The idea of the pluriform city seems more current than ever. Society was still homogeneous 50 years ago; today highly divergent modes of life and culture are all seeking a place within our cities. This calls for a city with differences of its own, distinctive parts in which like-minded people can find one another, connected to the greater whole, but without imposing anything on others. The recent focus on regeneration within the existing city – especially on a mass scale – offers perspectives in this regard. In many cities in the Netherlands (and elsewhere) abandoned industrial and commercial premises or outmoded residential areas are being redeveloped. The usually sizable scale of these areas creates a (housing) construction challenge that can contribute to the needed differentiation within the city.
DASH 5 – The Urban Enclave is the product of an investigation into large-scale housing projects in the inner city, both historical and contemporary. Essays by Dirk van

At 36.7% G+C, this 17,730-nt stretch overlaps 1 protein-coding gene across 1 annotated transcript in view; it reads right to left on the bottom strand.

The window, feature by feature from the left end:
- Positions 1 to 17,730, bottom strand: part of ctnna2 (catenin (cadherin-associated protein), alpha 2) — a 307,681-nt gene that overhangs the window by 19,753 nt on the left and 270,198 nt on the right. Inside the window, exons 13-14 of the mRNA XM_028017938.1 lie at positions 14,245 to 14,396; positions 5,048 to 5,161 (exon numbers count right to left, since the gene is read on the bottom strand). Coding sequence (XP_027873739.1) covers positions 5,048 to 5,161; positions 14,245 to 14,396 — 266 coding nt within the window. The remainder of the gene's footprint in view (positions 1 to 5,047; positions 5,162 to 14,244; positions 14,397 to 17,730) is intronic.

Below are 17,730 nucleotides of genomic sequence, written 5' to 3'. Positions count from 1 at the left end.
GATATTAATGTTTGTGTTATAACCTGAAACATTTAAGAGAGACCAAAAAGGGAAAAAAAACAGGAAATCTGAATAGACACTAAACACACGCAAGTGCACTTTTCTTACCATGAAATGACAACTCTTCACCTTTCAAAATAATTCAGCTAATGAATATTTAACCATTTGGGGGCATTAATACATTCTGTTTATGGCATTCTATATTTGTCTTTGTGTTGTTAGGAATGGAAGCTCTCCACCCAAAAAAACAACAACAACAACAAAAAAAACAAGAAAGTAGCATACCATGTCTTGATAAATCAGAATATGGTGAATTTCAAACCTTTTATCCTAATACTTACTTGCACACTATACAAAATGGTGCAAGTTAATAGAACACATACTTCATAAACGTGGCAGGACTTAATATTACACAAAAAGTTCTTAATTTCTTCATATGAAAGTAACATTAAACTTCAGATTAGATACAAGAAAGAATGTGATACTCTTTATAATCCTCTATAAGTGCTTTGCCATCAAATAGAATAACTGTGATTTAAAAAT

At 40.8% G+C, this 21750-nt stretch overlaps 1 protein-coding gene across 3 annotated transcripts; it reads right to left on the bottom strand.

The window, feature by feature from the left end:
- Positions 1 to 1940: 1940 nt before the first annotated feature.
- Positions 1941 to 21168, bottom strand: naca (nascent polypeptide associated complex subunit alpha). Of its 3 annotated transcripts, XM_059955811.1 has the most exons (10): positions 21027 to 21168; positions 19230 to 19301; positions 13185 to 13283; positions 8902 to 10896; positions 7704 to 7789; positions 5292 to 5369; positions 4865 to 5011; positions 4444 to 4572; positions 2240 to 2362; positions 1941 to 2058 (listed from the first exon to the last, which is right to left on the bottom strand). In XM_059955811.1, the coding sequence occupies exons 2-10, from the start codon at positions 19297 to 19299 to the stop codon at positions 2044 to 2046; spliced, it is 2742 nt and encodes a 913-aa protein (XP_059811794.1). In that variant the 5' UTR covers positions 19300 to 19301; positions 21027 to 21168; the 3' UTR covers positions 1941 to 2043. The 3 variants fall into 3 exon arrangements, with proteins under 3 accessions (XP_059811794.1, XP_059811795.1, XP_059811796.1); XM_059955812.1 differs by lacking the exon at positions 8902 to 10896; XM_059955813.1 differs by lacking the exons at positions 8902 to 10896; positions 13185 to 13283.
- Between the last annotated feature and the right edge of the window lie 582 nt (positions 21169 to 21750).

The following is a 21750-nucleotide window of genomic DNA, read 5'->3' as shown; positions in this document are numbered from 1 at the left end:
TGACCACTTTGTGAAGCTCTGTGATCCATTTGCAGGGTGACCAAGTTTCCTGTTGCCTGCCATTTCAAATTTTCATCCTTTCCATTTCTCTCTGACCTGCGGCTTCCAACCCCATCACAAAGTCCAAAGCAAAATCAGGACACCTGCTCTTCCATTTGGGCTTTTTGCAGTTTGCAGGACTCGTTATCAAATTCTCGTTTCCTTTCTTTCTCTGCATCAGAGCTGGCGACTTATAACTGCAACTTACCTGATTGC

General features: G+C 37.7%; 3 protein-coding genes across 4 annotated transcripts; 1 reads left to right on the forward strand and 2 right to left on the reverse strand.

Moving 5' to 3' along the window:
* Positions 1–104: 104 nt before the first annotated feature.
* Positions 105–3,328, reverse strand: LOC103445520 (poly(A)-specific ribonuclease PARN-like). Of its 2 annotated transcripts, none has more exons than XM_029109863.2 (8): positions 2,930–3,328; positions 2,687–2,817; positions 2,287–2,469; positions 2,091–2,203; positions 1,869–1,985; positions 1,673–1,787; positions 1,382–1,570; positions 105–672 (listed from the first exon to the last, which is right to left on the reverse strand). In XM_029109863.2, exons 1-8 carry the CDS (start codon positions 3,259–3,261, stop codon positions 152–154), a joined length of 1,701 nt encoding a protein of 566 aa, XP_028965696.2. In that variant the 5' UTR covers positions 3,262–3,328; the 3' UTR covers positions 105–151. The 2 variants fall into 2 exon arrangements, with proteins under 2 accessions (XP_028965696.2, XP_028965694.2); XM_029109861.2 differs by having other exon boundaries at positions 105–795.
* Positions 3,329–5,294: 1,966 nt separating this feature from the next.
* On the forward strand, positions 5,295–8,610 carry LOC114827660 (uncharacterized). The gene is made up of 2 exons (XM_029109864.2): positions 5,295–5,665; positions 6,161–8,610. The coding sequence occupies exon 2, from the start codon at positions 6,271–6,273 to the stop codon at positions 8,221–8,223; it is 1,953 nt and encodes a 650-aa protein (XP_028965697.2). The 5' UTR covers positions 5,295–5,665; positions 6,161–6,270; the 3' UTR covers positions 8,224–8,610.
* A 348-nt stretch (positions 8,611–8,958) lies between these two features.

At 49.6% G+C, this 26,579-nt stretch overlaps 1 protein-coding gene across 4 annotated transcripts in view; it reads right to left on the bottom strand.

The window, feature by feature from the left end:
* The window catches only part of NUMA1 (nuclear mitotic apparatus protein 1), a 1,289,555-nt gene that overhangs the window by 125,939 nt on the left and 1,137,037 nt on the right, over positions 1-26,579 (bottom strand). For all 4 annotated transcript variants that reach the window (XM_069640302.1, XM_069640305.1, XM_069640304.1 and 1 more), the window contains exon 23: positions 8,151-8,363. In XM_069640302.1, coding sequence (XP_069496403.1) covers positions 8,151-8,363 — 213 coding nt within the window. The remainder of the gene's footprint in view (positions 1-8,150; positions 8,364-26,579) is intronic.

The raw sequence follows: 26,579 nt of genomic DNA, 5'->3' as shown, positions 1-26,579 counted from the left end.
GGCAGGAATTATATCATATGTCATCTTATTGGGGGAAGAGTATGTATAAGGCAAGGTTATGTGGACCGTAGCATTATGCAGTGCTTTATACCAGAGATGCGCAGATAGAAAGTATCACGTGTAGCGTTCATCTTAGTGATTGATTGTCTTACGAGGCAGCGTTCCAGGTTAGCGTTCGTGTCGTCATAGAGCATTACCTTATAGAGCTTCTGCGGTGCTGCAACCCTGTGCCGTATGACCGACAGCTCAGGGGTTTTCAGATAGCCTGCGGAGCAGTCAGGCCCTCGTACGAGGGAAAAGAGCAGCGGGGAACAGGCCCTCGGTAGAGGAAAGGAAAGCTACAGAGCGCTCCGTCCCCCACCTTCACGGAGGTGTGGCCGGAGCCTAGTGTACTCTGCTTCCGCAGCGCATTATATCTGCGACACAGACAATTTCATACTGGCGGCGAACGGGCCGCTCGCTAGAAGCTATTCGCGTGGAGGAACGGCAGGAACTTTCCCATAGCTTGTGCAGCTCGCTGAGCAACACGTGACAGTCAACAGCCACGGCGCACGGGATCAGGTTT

den Heuvel and Lara Schrijver examine divergent ideas related to large scales and the city, based on the work of Piet Blom and Oswald Matthias Ungers, respectively.
Dick van Gameren and Pierijn van der Putt look into the underlying typologies of the urban enclave. Elain Harwood analyses the evolution of the notorious Barbican in London, and Christopher Woodward charts the creation, in the same city 200 years previously, of the Adelphi, often cited as the inspiration for the Barbican. In an interview, architect and urban designer Rob Krier expounds on the historical models he uses for his urban renewal projects. The planning documentation contains a selection of urban enclaves old and new, extensively analysed and documented with drawings and photographs.